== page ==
Karim Kane is a carpenter, not a speculator. But the plot of land he bought a decade ago is worth nearly 25 times what he paid for it. In 2007, the village chief sold it to him for the equivalent of about 450 US-Dollar. Mr. Kane bought it to build a house for his wife and their six children on a land that today he reckons is worth nearly 11,000 US Dollar. The area where Mr. Kane lives is little more than muddy hills with scattered plots of land given over to cows and goats. Pedlars lead donkey carts loaded with plastic jerry cans of portable water. All of that reminds us to India two decades ago. But despite its semi-rural appearance, Mr. Kane has no doubt he is now a resident of Mali’s capital. “I’m a Bamakois,” he said, using the French word for a citizen Bamako.
Almost unnoticed by the rest of the world, Africa has become the world’s most rapidly urbanizing continent. From 2018 to 2035, the UN predicts that the world’s 10 fastest growing cities will be African. It is a trend that has already enveloped Mr. Kane, whose land has been swallowed up by Yirimadio, the fastest-growing part of Bamako which may itself be the fastest-growing city in Africa.
In parts of the neighborhood, shacks built by people recently arrived from the countryside jostle with houses being constructed by Bamakois who are snapping up cheaper plots of land on the city edge. As Bamako has grown exponentially, it poses huge logistical problems for the cash-starved authorities that are replicated across the continent. According to a World Bank study, 472 million people in sub-Saharan Africa live in cities. This as more than the population of the US as well as Europe. High birth rates and migration from the countryside mean that by 2040 Africa’s urban population will more than double to 1 billion, it says, a rate that far outpaces urbanization elsewhere in the world.
Tann Vom Hove, a senior fellow at City Mayors – a think – tank, which puts Mali’s capital, with an existing population of 3.5 million at the top of the list with an annual expansion rate of 4.5 percent – said the trend was more important than the precise ranking. Estimates from the UN say other cities, including Dar es Salaam, a city of nearly 5 million in Tanzania, are growing even faster than Bamako.
Some of Africa’s megacities including Lagos, Nigeria’s commercial capital of 21 million people, and Kinshasa, the chaotic capital of the Democratic Republic of Congo, are sucking in hundreds of thousands of new people each year. Smaller cities, such as Yaoundé in Cameroon, are growing almost as fast. Urbanization is what helped ignite the “Africa rising” narrative promoted by the likes of Mc Kinsey, a consultancy, whose 2016 Lions on the Move II report highlighted cities as an engine of productivity. From 2015 to 2045, Mc Kinsey found, 24 million more Africans would be living in cities each year, compared with 11 million in India and 9 million in China. “Urbanization has a strong correlation with the rate of real GDP growth” the report said, adding that “productivity in cities is more than double that in the countryside.”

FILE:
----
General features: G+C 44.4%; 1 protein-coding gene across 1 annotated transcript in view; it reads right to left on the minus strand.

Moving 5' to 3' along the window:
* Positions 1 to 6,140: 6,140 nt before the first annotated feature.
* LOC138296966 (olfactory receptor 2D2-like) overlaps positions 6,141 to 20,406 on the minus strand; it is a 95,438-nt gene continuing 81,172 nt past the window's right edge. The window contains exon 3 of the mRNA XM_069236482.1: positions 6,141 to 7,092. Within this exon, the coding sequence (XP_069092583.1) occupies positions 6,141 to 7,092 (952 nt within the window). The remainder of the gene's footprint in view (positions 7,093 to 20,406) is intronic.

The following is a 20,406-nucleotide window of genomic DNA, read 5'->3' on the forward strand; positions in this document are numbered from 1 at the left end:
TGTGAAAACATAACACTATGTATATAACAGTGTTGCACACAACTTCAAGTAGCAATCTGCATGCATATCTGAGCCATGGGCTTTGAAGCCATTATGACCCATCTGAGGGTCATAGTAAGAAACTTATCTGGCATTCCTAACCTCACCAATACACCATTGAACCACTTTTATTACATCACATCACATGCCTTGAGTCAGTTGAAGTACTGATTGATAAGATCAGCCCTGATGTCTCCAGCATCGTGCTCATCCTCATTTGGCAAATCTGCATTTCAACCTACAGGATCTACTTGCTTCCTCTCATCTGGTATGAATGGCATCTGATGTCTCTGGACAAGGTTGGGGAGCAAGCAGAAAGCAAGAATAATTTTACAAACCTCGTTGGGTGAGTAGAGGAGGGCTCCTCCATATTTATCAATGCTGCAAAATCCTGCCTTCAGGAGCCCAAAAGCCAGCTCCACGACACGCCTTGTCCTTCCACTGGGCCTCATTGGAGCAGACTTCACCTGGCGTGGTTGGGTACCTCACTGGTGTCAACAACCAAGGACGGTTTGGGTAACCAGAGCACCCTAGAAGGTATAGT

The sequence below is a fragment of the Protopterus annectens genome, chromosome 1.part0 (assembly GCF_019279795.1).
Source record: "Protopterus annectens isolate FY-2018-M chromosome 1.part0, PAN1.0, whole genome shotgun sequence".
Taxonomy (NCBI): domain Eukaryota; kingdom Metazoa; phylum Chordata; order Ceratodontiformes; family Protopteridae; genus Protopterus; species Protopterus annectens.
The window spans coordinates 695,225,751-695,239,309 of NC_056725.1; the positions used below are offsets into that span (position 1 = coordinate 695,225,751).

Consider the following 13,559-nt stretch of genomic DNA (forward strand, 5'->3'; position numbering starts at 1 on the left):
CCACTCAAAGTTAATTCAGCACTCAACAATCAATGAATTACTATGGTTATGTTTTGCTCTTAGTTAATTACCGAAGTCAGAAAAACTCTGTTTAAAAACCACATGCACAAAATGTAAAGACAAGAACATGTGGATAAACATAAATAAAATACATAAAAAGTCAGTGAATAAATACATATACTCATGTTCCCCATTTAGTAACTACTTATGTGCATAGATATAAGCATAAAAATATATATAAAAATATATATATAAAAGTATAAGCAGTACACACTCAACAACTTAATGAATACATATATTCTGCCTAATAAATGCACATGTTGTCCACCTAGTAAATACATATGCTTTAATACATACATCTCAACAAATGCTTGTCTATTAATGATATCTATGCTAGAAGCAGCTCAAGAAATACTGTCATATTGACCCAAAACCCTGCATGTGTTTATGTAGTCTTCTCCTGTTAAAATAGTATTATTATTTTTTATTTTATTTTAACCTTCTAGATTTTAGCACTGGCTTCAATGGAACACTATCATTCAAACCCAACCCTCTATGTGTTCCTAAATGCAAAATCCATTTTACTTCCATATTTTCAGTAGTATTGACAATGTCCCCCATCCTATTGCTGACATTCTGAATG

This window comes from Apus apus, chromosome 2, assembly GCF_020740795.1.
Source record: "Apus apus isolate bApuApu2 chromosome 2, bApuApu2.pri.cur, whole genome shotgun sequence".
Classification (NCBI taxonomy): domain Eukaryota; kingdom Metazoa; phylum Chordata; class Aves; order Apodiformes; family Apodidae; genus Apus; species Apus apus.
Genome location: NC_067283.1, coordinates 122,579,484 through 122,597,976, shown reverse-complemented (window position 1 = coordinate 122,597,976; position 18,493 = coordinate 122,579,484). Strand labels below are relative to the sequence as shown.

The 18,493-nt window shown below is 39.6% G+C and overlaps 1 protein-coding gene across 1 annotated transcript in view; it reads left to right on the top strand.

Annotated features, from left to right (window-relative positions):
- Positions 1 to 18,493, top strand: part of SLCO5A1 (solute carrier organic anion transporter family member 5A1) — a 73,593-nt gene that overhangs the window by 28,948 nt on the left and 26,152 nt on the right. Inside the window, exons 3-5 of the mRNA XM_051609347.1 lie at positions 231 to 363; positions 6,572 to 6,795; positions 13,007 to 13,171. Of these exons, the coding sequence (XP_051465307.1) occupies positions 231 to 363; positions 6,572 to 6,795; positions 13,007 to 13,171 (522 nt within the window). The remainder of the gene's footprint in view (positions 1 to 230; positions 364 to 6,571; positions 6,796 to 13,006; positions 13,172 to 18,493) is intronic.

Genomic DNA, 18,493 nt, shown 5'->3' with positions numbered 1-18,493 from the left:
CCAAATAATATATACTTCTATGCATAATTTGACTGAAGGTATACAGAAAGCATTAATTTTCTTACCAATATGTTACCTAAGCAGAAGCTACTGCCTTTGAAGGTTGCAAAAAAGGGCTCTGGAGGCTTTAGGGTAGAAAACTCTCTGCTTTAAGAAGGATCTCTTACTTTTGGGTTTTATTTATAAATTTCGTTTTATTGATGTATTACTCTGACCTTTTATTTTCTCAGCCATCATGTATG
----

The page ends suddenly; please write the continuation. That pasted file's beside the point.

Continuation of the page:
But managing urban growth, with its associated problems of service provision, housing, crime and congestion, has become one of the biggest policy challenges on the continent. “For me this is a catastrophe foretold”, said Issa N’Diaye, a professor of philosophy at the University of Bamako, of his city’s untrammelled growth. “Bamako is a time-bomb.” Bamako, he said, and by implication many other cities in Africa, lacked the resources and institutions capable of coping with explosive growth. Skyrocketing land prices had led to rampant corruption, Mr. N’Diaye said, alleging that land allocated for schools in his own neighbourhood had been sold off by unscrupulous officials.
Rapid urban expansion had also left people bereft of services, he said. “There’s been no planning whatsoever of the road system, water drainage, electricity or urban transport. The city is becoming more and more unlivable.” Since 2005, Yirimadio’s population alone has risen from about 20,000 to 190,000, according to officials from Muso, a health organization that serves the area. In parts of the neighbourhood, locals have campaigned for a standing water pipe while in others they have dug their own wells, Yuba Diakite left what he said was the tedium of forming to try his luck at accounting in Bamako. The women in his rented quarters, where whole families are squashed into a single room, get up before dawn as they would in the village. “Our woman exhausts themselves over this question of water” he said.
Somik Lall, the World Bank’s lead economist for urban development in Africa, said the continent’s urbanization was running ahead of its income. Africa, he said, was now 40% urban with a per capita gross domestic product of roughly 1,100 US-Dollar. By the time Asia reached 40% urbanization, its GDP per capita was 3,500 US-Dollar, he said. Bamako’s expansion has been especially rapid because of people fleeing north and central Mali, unstable since an al-Qaeda – linked group took control in 2012, before being expelled by a French-led military invasion. In the housing and town planning ministry, Abdramane Diawara, the director, is well aware of the challenges. “It is difficult to implement the plans we have, let alone a plan for the future”, he said, brandishing a document entitled Bamako Horizon 2030. “Bamako should be an asset to the country“, he added, before slumping back in his chair. “Instead, it’s a problem.”